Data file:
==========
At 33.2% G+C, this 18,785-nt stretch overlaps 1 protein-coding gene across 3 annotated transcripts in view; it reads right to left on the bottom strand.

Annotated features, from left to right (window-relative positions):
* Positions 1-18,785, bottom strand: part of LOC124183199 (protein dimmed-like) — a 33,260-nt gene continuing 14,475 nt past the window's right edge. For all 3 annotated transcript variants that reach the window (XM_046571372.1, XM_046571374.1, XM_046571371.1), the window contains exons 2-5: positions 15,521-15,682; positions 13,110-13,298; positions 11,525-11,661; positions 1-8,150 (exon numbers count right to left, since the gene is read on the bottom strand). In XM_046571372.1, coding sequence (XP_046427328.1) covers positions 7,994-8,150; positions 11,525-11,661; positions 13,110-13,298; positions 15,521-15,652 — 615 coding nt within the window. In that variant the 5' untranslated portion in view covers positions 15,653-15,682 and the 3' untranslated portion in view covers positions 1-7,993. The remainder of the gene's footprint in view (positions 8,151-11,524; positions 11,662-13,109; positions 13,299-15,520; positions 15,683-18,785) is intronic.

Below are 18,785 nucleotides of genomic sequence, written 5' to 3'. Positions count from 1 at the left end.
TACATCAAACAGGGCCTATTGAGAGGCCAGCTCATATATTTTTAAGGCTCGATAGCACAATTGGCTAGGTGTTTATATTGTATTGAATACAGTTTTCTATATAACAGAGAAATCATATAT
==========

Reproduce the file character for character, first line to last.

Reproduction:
At 33.2% G+C, this 18,785-nt stretch overlaps 1 protein-coding gene across 3 annotated transcripts in view; it reads right to left on the bottom strand.

Annotated features, from left to right (window-relative positions):
* Positions 1-18,785, bottom strand: part of LOC124183199 (protein dimmed-like) — a 33,260-nt gene continuing 14,475 nt past the window's right edge. For all 3 annotated transcript variants that reach the window (XM_046571372.1, XM_046571374.1, XM_046571371.1), the window contains exons 2-5: positions 15,521-15,682; positions 13,110-13,298; positions 11,525-11,661; positions 1-8,150 (exon numbers count right to left, since the gene is read on the bottom strand). In XM_046571372.1, coding sequence (XP_046427328.1) covers positions 7,994-8,150; positions 11,525-11,661; positions 13,110-13,298; positions 15,521-15,652 — 615 coding nt within the window. In that variant the 5' untranslated portion in view covers positions 15,653-15,682 and the 3' untranslated portion in view covers positions 1-7,993. The remainder of the gene's footprint in view (positions 8,151-11,524; positions 11,662-13,109; positions 13,299-15,520; positions 15,683-18,785) is intronic.

Below are 18,785 nucleotides of genomic sequence, written 5' to 3'. Positions count from 1 at the left end.
TACATCAAACAGGGCCTATTGAGAGGCCAGCTCATATATTTTTAAGGCTCGATAGCACAATTGGCTAGGTGTTTATATTGTATTGAATACAGTTTTCTATATAACAGAGAAATCATATAT